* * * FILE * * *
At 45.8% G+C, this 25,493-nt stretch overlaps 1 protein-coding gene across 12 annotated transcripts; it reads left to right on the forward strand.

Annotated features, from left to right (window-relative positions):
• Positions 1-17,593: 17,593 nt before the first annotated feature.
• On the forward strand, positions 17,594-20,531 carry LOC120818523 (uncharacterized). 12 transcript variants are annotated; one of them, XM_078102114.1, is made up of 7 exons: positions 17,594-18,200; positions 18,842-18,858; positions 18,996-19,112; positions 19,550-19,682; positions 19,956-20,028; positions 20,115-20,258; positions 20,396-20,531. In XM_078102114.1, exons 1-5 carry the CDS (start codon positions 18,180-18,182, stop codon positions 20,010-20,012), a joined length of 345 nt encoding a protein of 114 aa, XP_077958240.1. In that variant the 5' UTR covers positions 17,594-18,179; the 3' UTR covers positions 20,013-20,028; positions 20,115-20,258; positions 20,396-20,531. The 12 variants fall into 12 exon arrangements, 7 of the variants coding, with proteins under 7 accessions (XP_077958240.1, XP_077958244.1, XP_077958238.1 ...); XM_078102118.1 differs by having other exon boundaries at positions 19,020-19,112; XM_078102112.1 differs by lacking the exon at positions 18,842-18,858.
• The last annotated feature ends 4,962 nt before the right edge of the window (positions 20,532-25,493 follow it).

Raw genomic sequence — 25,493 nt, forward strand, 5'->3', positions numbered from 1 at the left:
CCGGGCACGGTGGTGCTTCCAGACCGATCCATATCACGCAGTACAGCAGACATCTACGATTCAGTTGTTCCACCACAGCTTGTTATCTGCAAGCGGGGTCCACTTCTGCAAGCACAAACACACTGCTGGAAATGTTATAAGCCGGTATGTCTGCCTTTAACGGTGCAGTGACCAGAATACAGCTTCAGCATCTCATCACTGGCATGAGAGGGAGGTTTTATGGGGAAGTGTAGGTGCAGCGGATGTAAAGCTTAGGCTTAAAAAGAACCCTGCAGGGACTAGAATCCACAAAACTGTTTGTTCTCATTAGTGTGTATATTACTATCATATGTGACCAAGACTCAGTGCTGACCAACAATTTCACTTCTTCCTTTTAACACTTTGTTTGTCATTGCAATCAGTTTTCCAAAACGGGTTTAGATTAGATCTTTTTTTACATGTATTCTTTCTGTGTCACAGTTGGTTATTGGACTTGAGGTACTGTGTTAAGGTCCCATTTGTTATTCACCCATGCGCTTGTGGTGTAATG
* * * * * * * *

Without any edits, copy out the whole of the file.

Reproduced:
At 45.8% G+C, this 25,493-nt stretch overlaps 1 protein-coding gene across 12 annotated transcripts; it reads left to right on the forward strand.

Annotated features, from left to right (window-relative positions):
• Positions 1-17,593: 17,593 nt before the first annotated feature.
• On the forward strand, positions 17,594-20,531 carry LOC120818523 (uncharacterized). 12 transcript variants are annotated; one of them, XM_078102114.1, is made up of 7 exons: positions 17,594-18,200; positions 18,842-18,858; positions 18,996-19,112; positions 19,550-19,682; positions 19,956-20,028; positions 20,115-20,258; positions 20,396-20,531. In XM_078102114.1, exons 1-5 carry the CDS (start codon positions 18,180-18,182, stop codon positions 20,010-20,012), a joined length of 345 nt encoding a protein of 114 aa, XP_077958240.1. In that variant the 5' UTR covers positions 17,594-18,179; the 3' UTR covers positions 20,013-20,028; positions 20,115-20,258; positions 20,396-20,531. The 12 variants fall into 12 exon arrangements, 7 of the variants coding, with proteins under 7 accessions (XP_077958240.1, XP_077958244.1, XP_077958238.1 ...); XM_078102118.1 differs by having other exon boundaries at positions 19,020-19,112; XM_078102112.1 differs by lacking the exon at positions 18,842-18,858.
• The last annotated feature ends 4,962 nt before the right edge of the window (positions 20,532-25,493 follow it).

Raw genomic sequence — 25,493 nt, forward strand, 5'->3', positions numbered from 1 at the left:
CCGGGCACGGTGGTGCTTCCAGACCGATCCATATCACGCAGTACAGCAGACATCTACGATTCAGTTGTTCCACCACAGCTTGTTATCTGCAAGCGGGGTCCACTTCTGCAAGCACAAACACACTGCTGGAAATGTTATAAGCCGGTATGTCTGCCTTTAACGGTGCAGTGACCAGAATACAGCTTCAGCATCTCATCACTGGCATGAGAGGGAGGTTTTATGGGGAAGTGTAGGTGCAGCGGATGTAAAGCTTAGGCTTAAAAAGAACCCTGCAGGGACTAGAATCCACAAAACTGTTTGTTCTCATTAGTGTGTATATTACTATCATATGTGACCAAGACTCAGTGCTGACCAACAATTTCACTTCTTCCTTTTAACACTTTGTTTGTCATTGCAATCAGTTTTCCAAAACGGGTTTAGATTAGATCTTTTTTTACATGTATTCTTTCTGTGTCACAGTTGGTTATTGGACTTGAGGTACTGTGTTAAGGTCCCATTTGTTATTCACCCATGCGCTTGTGGTGTAATG